Used to update the record set when a new record is added / existing record is edited

Winsock

In computing, the Windows Sockets API, which was later shortened to Winsock, is a
technical specification that defines how Windows network software should access
network services, especially TCP/IP. It defines a standard interface between a
Windows TCP/IP client application (such as an FTP client or a web browser) and the
underlying TCP/IP protocol stack. The nomenclature is based on the Berkeley sockets
API model used in BSD for communications between programs. Initially, all the
participating developers resisted the shortening of the name to Winsock for a long
time, since there was much confusion among users between the API and the DLL
library file (winsock.dll) which only exposed the common WSA interfaces to
applications above it. Users would commonly believe that only making sure the DLL
file was present on a system would provide full TCP/IP protocol support.

Technology
The Windows Sockets API specification defines two interfaces: the API used by
application developers, and the SPI, which provides a means for network software
developers to add new protocol modules to the system. Each interface represents a
contract. The API guarantees that a conforming application will function correctly
with a conformant protocol implementation from any network software vendor. The
SPI contract guarantees that a conforming protocol module may be added to Windows
and will thereby be usable by an API-conformant application. Although these
contracts were important when Windows Sockets was first released, as network
environments required multi-protocol support (see above) they are now of only
academic interest. Included in the Windows Sockets API version 2.0 are functions to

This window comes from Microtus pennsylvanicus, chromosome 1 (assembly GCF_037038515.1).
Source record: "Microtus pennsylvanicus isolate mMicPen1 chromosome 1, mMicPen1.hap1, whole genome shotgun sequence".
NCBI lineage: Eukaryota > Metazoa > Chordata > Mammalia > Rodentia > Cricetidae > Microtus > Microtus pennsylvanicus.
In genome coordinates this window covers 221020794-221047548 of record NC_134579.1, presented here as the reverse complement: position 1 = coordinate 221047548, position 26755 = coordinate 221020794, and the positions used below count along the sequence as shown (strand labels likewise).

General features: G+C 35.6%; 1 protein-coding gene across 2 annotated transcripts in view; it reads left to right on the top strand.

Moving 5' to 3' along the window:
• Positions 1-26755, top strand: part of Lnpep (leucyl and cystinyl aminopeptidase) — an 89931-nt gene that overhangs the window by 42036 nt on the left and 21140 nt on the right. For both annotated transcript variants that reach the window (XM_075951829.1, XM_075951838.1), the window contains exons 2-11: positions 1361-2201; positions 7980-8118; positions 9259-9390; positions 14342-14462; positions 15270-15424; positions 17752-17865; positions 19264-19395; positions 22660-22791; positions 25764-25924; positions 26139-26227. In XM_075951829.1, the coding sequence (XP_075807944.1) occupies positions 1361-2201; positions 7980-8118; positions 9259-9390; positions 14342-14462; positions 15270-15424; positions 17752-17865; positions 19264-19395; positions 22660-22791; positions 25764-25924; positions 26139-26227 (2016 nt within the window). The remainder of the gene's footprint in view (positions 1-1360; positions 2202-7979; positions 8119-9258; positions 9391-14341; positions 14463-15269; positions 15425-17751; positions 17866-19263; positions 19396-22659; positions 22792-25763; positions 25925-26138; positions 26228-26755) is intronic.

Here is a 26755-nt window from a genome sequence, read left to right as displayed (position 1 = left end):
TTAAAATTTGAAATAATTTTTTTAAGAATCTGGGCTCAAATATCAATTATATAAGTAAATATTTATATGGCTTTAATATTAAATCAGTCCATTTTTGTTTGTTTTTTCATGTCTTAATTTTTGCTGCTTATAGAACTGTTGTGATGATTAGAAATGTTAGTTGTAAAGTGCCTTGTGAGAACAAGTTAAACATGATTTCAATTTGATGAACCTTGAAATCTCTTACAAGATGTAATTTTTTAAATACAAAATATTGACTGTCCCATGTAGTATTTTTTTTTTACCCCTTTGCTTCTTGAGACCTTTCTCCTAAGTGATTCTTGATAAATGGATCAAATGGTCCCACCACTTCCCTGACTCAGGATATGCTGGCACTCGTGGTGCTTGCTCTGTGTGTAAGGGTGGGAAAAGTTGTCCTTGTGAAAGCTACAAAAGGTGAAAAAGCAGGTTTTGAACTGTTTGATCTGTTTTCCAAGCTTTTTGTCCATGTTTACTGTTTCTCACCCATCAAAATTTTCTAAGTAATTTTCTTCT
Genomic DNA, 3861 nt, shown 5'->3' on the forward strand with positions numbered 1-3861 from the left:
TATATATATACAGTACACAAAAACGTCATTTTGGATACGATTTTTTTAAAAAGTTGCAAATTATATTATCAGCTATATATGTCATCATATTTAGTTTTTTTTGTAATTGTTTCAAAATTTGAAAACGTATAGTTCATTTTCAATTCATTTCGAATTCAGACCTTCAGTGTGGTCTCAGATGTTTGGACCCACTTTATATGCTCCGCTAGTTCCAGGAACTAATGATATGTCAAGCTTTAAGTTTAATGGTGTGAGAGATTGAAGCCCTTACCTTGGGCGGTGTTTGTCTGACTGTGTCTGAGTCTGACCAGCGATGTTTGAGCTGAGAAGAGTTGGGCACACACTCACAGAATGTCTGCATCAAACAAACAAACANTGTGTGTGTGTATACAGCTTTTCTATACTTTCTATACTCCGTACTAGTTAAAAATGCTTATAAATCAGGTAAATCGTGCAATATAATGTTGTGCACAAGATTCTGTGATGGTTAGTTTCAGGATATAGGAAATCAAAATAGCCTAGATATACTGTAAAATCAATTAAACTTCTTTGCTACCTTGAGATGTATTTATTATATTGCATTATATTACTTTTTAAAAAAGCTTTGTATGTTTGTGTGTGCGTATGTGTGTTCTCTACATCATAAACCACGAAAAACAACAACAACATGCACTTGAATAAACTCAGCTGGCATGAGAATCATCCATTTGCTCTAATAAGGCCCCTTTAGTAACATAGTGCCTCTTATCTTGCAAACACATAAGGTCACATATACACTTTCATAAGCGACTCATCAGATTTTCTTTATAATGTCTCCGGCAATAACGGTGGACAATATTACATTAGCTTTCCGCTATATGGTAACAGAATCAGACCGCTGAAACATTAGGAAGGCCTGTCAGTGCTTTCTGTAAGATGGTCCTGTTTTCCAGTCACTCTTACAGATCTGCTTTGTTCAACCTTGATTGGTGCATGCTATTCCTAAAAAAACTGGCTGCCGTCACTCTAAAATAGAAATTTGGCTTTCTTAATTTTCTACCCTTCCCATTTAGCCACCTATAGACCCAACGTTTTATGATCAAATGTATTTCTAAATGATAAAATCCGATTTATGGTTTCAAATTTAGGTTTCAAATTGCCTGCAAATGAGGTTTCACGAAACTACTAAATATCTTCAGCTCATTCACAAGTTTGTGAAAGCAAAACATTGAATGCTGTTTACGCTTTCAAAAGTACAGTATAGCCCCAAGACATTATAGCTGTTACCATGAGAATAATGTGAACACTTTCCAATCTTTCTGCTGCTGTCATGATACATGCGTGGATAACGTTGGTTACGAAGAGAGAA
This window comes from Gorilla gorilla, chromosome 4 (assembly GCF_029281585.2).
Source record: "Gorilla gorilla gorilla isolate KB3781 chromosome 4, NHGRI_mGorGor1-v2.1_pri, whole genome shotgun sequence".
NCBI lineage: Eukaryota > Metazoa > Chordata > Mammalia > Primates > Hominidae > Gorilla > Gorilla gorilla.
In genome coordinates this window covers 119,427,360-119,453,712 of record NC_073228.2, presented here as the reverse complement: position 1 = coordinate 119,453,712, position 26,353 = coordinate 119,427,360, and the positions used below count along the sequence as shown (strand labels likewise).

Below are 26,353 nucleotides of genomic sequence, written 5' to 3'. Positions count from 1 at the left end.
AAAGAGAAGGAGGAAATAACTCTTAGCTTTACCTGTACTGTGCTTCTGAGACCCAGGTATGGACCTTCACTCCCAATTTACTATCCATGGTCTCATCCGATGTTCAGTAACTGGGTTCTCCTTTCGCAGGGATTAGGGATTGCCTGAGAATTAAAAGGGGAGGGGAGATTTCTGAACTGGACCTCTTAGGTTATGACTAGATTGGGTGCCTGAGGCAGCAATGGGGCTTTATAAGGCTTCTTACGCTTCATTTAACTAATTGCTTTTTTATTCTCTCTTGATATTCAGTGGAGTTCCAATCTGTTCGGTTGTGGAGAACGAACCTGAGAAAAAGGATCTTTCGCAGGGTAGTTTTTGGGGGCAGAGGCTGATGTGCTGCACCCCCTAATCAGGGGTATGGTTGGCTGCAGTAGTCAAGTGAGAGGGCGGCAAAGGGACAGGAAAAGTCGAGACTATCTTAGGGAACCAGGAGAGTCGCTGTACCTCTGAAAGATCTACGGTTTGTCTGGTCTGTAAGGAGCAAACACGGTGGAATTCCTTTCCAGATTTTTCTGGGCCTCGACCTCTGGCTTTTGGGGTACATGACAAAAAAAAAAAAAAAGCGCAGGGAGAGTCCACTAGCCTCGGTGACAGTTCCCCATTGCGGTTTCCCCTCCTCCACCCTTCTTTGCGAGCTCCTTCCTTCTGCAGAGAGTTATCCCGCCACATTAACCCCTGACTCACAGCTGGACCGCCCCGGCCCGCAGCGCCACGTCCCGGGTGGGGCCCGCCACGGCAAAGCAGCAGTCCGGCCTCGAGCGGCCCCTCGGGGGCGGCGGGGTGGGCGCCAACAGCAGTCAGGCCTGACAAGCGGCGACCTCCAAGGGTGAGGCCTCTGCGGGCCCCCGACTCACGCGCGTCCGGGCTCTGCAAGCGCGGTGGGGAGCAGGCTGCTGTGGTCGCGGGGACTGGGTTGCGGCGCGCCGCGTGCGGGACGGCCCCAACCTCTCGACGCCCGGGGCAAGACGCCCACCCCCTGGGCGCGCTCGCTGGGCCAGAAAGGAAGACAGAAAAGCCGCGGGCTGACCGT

use IPX/SPX, but no commercial application is known to exist which utilizes this
transport, since the protocol was all but obsolete already at the time WSA 2.0 shipped.
Microsoft has shipped the TCP/IP protocol stack with all recent versions of Windows,
and there are no significant independent alternatives. Nor has there been significant
interest in implementing protocols other than TCP/IP.

Windows Sockets code and design are based on BSD sockets, but provides additional
functionality to allow the API to comply with the standard Windows programming
model. The Windows Sockets API covered almost all the features of the BSD sockets
API, but there were some unavoidable obstacles which mostly arose out of
fundamental differences between Windows and Unix (though to be fair Windows
Sockets differed less from BSD sockets than the latter did from STREAMS). All
function calls in the API begin with the moniker WSA, e.g. WSASend() for sending data
on a connected socket.

However it was a design goal of Windows Sockets that it should be relatively easy for
developers to port socket-based applications from Unix to Windows. It was not
considered sufficient to create an API which was only useful for newly-written
Windows programs. For this reason, Windows Sockets included a number of elements
which were designed to facilitate porting. For example, Unix applications were able to
use the same variable to record both networking errors and errors detected within